Us army lets microsoft develop data glasses with facial recognition

Us army lets microsoft develop data glasses with facial recognition

Soldiers train with the Integrated Visual Augmentation System. Image: DoD

The Integrated Visual Augmentation System will integrate as much available visual data as possible, monitor soldiers’ performance and optimize targeting accuracy

The Army Futures Command, founded a year ago, wants to equip the US Army with new technologies. By the end of the month, it plans to be fully operational, accelerating developments and acquisitions beyond the usual channels. However, criticism has already come from the GAO that not enough small companies are being included. It’s all about AI applications, autonomous vehicles and robots, 3D printers, new weapons, new missiles like the Precision Strike Munitions, which are said to have an INF-compatible range of just 499 km. On Wednesday, the command presented itself and its projects to members of the press.

US soldiers have long been training in small units with new augmented reality goggles. The HoloLens-based Integrated Visual Augmentation System (IVAS) is being developed by Microsoft as part of a $480 million program. There was opposition to the project from some Microsoft employees, who wrote a letter of protest "HoloLens For Good, Not War" wrote to the management, but achieved nothing.

As part of the Next Generation Squad Weapon (NGSW) program, which involves replacements for the M249 light machine gun and the M4 Carbine assault rifle, there was a request for an improved head-up display (HUD) that could be worn as goggles and connected to a camera and mini-computer.

The glasses that can do almost anything

Much is expected from the new technology. Ultimately, IVAS, which is to be realized as a prototype by 2020, will integrate as many functions as possible into a device that, together with the glasses, batteries, camera, sensors, etc., can be used by all users. should not weigh more than 1 kg. Each IVAS is connected via radio or WLAN to the goggles of the other soldiers in the unit, with cloud computing if needed. The soldiers can see where the others are and mark enemies or objects. It is said to provide night vision and warm image and also serve as a compass and navigation device. And scenarios and videos can be inserted for training purposes.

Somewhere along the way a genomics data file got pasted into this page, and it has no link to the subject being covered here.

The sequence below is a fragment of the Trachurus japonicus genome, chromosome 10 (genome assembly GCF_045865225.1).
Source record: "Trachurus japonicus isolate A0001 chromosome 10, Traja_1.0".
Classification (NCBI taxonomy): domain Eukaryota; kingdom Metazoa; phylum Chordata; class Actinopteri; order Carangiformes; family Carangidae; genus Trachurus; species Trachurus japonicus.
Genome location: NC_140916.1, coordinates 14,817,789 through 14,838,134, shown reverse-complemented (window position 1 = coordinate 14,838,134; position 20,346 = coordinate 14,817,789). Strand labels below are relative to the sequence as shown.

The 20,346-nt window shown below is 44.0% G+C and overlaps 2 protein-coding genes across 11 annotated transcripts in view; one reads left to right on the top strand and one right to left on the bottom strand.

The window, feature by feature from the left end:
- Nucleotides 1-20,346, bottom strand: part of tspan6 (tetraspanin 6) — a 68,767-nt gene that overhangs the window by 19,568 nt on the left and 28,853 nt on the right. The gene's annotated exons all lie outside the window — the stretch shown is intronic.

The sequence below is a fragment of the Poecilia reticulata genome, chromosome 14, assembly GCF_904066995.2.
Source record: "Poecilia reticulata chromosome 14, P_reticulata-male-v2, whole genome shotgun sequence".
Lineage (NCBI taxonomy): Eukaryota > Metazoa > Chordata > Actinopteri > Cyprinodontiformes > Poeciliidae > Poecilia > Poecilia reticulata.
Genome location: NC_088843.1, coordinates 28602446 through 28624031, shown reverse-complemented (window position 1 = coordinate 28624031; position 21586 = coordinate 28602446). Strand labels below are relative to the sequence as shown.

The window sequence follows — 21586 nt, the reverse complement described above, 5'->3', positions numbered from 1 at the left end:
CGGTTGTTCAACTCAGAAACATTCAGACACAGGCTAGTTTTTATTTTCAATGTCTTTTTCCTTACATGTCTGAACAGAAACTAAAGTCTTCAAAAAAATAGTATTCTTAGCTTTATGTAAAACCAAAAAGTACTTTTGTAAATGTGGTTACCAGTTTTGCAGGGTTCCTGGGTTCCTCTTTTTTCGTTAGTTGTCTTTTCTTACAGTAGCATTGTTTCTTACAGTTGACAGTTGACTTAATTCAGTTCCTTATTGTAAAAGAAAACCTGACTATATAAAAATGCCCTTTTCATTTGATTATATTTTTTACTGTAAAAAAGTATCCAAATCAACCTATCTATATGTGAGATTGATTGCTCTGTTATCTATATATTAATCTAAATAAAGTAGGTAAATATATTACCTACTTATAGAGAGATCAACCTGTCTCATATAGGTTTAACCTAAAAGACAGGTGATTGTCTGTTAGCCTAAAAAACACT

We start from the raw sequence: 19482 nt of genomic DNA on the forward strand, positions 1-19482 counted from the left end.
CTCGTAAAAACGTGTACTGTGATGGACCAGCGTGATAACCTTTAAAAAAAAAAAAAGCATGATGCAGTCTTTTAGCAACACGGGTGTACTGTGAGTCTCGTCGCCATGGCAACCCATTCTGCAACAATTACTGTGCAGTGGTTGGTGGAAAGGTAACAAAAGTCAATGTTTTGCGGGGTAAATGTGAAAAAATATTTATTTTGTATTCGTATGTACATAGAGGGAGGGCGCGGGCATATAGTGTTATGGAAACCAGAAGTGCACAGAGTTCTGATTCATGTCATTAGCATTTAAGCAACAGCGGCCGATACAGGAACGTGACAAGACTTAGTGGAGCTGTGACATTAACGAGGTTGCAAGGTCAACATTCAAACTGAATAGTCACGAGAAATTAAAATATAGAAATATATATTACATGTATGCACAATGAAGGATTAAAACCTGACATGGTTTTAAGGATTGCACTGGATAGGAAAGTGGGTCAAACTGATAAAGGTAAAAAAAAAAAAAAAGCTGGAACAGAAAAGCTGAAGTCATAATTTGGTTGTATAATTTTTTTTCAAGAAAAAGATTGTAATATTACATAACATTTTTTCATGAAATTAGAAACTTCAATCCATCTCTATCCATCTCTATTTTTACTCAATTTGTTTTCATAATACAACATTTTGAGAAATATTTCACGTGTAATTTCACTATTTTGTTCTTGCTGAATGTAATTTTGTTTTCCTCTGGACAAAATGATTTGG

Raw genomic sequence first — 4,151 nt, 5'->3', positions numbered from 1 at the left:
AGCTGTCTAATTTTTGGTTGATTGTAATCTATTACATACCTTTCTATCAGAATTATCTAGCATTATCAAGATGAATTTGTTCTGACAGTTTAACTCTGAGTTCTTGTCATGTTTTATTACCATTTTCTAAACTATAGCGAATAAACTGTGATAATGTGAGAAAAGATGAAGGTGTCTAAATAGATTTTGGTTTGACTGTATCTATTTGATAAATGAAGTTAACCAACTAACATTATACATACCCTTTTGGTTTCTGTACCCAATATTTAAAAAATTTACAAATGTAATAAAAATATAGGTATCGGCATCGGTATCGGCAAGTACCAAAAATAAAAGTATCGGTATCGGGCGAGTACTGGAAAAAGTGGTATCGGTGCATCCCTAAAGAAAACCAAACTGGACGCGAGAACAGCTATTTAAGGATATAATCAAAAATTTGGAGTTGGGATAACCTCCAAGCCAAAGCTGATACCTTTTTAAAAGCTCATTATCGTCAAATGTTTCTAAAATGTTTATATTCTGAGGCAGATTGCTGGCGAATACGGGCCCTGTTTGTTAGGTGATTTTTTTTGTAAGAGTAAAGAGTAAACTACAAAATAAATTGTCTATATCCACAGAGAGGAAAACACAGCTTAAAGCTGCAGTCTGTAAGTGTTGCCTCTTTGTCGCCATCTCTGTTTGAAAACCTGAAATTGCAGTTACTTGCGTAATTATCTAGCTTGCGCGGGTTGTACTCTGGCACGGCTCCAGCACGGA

Ultimately, the glasses, with sensors and AI, are also intended to monitor soldiers and their performance readiness. Eye movements, pupil dilation, breathing, mouthing direction and reaction times are to be registered in order to estimate the performance of the unit and to be able to train it better: "The hope is to use the amount of behavioral and biometric data to identify weaknesses in individuals. The AI is expected to gather enough data over time to provide advice on the best formation for a unit, the weapons and equipment needed for a particular mission", writes the Army Times.

Very important to the Army is the optimization of pushing. This is not only about better target detection, marking and tracking, but it is also to be done with the gun pointed around corners and from hiding places, but with a protected body or through fog or. Smoke can be shot. Soldiers can see through the barrel. In addition, the distance to the target, weather conditions and ballistic properties of the weapon and ammunition will be taken into account when aiming and firing.

facial recognition and pictures of the "personal drones"

As Patrick Tucker reports, Army officers hope for miracle technology. During a demonstration of the latest version, Lieutenant Chris Schneider, the IVAS project manager, announced that with the glasses "very, very soon" people will also have been identified by facial recognition. When looking for people and going around, "it will identify them very quickly". In general, they want to integrate all available sensor data.

For example, the goggles are also supposed to let you see images of mini-drones such as the Black Hornet, which is used as a "personal drone" because every soldier could be equipped with one. It is the world’s smallest surveillance drone to date with a weight of 32 grams, a length of 16.8 cm and a rotor with a diameter of 12.3 cm. The range is 3 km, the flight time up to 25 minutes and the maximum speed 21,5 km/h. The Black Hornets are said to be barely horbar and fly at wind speeds up to 20 knots (37 km/h) (mini-drones for the US military in combat).

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